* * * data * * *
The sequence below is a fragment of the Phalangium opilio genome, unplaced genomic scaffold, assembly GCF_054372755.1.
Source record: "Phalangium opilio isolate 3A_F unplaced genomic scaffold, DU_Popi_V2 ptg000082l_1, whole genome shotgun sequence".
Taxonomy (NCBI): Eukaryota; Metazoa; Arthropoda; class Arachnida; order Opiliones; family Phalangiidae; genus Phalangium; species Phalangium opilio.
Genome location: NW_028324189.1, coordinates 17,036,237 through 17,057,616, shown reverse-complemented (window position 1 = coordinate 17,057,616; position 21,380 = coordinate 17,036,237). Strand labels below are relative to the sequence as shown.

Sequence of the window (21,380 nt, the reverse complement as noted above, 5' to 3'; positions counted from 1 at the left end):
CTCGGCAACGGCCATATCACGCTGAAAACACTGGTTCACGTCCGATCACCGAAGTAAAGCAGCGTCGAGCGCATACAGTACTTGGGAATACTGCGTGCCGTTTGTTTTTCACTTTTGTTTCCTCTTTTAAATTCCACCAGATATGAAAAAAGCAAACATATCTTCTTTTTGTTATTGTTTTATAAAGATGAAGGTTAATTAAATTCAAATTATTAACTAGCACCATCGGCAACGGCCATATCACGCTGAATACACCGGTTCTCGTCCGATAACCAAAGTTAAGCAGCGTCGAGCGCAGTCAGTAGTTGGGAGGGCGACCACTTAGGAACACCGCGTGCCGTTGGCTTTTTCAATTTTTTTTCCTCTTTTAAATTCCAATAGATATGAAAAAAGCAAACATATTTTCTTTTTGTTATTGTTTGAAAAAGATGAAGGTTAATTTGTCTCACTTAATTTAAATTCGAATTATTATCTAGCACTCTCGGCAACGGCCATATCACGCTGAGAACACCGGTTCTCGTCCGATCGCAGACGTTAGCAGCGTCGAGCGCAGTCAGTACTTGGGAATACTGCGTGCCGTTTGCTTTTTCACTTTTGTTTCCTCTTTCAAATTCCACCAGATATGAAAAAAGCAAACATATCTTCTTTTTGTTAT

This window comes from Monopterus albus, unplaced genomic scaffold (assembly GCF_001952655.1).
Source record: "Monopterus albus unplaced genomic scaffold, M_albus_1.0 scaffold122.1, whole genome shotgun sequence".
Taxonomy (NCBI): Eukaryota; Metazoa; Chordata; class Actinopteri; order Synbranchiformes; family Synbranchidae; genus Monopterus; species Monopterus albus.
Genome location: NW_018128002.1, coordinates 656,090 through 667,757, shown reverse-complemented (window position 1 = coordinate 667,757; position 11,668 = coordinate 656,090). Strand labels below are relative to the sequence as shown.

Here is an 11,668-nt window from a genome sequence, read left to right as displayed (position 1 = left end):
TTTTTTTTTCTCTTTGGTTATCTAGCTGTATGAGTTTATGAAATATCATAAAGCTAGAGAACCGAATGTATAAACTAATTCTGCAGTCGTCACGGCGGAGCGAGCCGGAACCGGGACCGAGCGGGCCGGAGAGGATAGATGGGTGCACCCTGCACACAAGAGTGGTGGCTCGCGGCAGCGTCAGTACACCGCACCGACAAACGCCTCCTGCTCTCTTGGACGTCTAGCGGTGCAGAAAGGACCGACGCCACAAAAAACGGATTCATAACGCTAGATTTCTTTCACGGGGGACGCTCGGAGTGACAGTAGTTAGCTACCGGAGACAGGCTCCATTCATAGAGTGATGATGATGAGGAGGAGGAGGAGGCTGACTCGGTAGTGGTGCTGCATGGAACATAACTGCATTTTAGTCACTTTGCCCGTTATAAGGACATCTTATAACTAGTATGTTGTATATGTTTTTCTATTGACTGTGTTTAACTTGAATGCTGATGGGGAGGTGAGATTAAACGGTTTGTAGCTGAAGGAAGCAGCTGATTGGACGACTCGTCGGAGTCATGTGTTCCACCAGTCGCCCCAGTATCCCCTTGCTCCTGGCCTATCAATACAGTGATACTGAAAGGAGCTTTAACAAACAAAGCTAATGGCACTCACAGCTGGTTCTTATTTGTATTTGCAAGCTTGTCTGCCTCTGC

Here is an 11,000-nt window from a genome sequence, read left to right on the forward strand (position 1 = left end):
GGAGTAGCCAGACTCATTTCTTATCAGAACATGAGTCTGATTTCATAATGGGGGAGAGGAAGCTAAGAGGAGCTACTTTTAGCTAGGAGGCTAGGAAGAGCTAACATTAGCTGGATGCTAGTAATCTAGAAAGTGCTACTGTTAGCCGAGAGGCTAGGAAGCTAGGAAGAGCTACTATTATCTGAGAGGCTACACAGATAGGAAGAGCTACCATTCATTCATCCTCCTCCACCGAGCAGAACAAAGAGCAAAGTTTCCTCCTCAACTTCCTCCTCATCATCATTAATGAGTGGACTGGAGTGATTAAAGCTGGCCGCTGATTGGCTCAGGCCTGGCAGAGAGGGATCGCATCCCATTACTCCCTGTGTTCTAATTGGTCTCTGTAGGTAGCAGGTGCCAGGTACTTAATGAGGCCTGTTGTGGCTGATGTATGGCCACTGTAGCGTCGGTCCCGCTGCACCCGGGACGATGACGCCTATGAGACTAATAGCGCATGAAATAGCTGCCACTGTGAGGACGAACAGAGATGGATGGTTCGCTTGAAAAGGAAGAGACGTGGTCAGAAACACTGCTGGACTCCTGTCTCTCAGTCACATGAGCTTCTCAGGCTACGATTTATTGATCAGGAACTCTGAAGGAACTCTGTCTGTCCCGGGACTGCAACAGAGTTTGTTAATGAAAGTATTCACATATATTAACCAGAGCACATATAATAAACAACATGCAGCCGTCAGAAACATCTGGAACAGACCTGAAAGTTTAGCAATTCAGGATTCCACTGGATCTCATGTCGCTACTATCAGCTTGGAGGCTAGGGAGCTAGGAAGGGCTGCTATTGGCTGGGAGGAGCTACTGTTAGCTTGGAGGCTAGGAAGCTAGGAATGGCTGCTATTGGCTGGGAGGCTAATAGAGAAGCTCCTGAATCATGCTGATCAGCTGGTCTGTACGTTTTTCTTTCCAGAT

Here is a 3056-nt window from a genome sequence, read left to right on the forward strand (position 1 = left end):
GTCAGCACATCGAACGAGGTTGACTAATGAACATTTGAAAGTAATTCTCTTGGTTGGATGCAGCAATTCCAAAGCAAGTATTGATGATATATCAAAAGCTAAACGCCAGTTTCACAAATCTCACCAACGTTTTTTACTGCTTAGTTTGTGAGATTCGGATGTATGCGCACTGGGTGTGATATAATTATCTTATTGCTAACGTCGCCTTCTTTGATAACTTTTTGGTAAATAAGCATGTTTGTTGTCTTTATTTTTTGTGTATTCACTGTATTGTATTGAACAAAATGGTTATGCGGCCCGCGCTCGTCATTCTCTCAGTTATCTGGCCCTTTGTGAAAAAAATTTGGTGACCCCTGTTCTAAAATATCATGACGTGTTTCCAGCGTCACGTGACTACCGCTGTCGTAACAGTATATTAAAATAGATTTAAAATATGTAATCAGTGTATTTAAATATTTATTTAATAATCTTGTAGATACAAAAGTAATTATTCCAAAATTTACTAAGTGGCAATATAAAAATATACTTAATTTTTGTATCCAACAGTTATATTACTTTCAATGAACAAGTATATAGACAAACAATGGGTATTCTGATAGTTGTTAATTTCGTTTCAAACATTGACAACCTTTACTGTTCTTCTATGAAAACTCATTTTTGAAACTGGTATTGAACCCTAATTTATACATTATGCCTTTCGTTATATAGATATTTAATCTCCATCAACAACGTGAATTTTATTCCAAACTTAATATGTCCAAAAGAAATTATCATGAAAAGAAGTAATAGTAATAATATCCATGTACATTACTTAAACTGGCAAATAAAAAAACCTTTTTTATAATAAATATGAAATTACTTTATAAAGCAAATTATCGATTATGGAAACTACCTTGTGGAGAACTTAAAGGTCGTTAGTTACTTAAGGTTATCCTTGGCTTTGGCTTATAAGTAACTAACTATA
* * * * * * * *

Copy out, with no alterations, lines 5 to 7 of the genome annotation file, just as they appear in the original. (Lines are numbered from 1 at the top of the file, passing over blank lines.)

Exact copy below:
Sequence of the window (21,380 nt, the reverse complement as noted above, 5' to 3'; positions counted from 1 at the left end):
CTCGGCAACGGCCATATCACGCTGAAAACACTGGTTCACGTCCGATCACCGAAGTAAAGCAGCGTCGAGCGCATACAGTACTTGGGAATACTGCGTGCCGTTTGTTTTTCACTTTTGTTTCCTCTTTTAAATTCCACCAGATATGAAAAAAGCAAACATATCTTCTTTTTGTTATTGTTTTATAAAGATGAAGGTTAATTAAATTCAAATTATTAACTAGCACCATCGGCAACGGCCATATCACGCTGAATACACCGGTTCTCGTCCGATAACCAAAGTTAAGCAGCGTCGAGCGCAGTCAGTAGTTGGGAGGGCGACCACTTAGGAACACCGCGTGCCGTTGGCTTTTTCAATTTTTTTTCCTCTTTTAAATTCCAATAGATATGAAAAAAGCAAACATATTTTCTTTTTGTTATTGTTTGAAAAAGATGAAGGTTAATTTGTCTCACTTAATTTAAATTCGAATTATTATCTAGCACTCTCGGCAACGGCCATATCACGCTGAGAACACCGGTTCTCGTCCGATCGCAGACGTTAGCAGCGTCGAGCGCAGTCAGTACTTGGGAATACTGCGTGCCGTTTGCTTTTTCACTTTTGTTTCCTCTTTCAAATTCCACCAGATATGAAAAAAGCAAACATATCTTCTTTTTGTTAT

This window comes from Monopterus albus, unplaced genomic scaffold (assembly GCF_001952655.1).